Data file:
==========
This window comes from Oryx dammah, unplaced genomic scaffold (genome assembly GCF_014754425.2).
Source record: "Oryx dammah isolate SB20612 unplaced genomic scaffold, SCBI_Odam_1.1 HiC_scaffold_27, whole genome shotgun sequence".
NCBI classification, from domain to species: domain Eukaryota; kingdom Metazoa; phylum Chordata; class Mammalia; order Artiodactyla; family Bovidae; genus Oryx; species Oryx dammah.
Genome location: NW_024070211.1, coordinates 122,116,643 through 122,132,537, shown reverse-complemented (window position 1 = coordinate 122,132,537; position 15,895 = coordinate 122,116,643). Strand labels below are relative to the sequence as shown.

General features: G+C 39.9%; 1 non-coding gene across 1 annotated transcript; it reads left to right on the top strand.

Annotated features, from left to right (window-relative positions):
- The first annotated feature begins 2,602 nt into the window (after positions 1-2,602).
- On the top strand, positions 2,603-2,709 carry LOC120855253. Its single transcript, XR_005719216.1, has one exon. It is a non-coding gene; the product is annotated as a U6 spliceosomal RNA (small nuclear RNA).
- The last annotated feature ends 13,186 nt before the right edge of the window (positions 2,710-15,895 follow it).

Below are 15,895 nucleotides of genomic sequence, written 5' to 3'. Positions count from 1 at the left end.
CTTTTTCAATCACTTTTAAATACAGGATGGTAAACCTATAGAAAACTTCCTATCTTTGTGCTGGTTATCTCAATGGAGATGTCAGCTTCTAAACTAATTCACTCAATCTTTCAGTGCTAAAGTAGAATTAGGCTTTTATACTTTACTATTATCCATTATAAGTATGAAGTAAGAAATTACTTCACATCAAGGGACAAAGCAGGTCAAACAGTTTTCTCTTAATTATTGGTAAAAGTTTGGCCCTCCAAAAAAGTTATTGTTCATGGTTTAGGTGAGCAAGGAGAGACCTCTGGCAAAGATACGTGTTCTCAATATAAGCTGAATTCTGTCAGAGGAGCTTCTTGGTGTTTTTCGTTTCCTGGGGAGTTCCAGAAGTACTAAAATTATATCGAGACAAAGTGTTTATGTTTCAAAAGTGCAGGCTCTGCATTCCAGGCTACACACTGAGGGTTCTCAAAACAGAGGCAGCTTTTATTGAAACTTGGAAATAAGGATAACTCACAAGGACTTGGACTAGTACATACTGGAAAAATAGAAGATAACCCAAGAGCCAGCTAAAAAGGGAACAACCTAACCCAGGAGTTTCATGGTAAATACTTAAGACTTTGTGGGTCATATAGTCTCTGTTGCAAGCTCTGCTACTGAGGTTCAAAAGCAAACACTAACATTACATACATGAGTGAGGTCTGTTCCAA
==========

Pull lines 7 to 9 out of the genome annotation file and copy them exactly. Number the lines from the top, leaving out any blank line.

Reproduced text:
- The first annotated feature begins 2,602 nt into the window (after positions 1-2,602).
- On the top strand, positions 2,603-2,709 carry LOC120855253. Its single transcript, XR_005719216.1, has one exon. It is a non-coding gene; the product is annotated as a U6 spliceosomal RNA (small nuclear RNA).
- The last annotated feature ends 13,186 nt before the right edge of the window (positions 2,710-15,895 follow it).